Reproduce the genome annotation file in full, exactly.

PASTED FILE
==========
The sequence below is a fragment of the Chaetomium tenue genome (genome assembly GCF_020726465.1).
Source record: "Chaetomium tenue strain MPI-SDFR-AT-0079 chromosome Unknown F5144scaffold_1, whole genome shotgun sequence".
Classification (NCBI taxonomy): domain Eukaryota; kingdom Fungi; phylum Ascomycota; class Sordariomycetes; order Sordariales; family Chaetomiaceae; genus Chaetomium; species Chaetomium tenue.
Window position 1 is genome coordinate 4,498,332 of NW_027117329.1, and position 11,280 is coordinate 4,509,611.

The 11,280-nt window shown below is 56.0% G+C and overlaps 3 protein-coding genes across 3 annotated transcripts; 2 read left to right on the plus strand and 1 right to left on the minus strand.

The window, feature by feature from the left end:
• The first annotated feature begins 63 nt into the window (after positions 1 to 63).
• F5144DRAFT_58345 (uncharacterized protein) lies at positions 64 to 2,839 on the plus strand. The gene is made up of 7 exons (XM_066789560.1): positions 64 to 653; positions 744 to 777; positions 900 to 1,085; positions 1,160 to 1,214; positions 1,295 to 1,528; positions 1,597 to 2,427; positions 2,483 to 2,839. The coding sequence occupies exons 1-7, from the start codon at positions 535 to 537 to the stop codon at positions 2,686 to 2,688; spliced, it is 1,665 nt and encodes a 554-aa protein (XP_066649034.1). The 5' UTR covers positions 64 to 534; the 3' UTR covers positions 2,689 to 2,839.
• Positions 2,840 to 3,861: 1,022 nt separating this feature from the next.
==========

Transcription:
The sequence below is a fragment of the Chaetomium tenue genome (genome assembly GCF_020726465.1).
Source record: "Chaetomium tenue strain MPI-SDFR-AT-0079 chromosome Unknown F5144scaffold_1, whole genome shotgun sequence".
Classification (NCBI taxonomy): domain Eukaryota; kingdom Fungi; phylum Ascomycota; class Sordariomycetes; order Sordariales; family Chaetomiaceae; genus Chaetomium; species Chaetomium tenue.
Window position 1 is genome coordinate 4,498,332 of NW_027117329.1, and position 11,280 is coordinate 4,509,611.

The 11,280-nt window shown below is 56.0% G+C and overlaps 3 protein-coding genes across 3 annotated transcripts; 2 read left to right on the plus strand and 1 right to left on the minus strand.

The window, feature by feature from the left end:
• The first annotated feature begins 63 nt into the window (after positions 1 to 63).
• F5144DRAFT_58345 (uncharacterized protein) lies at positions 64 to 2,839 on the plus strand. The gene is made up of 7 exons (XM_066789560.1): positions 64 to 653; positions 744 to 777; positions 900 to 1,085; positions 1,160 to 1,214; positions 1,295 to 1,528; positions 1,597 to 2,427; positions 2,483 to 2,839. The coding sequence occupies exons 1-7, from the start codon at positions 535 to 537 to the stop codon at positions 2,686 to 2,688; spliced, it is 1,665 nt and encodes a 554-aa protein (XP_066649034.1). The 5' UTR covers positions 64 to 534; the 3' UTR covers positions 2,689 to 2,839.
• Positions 2,840 to 3,861: 1,022 nt separating this feature from the next.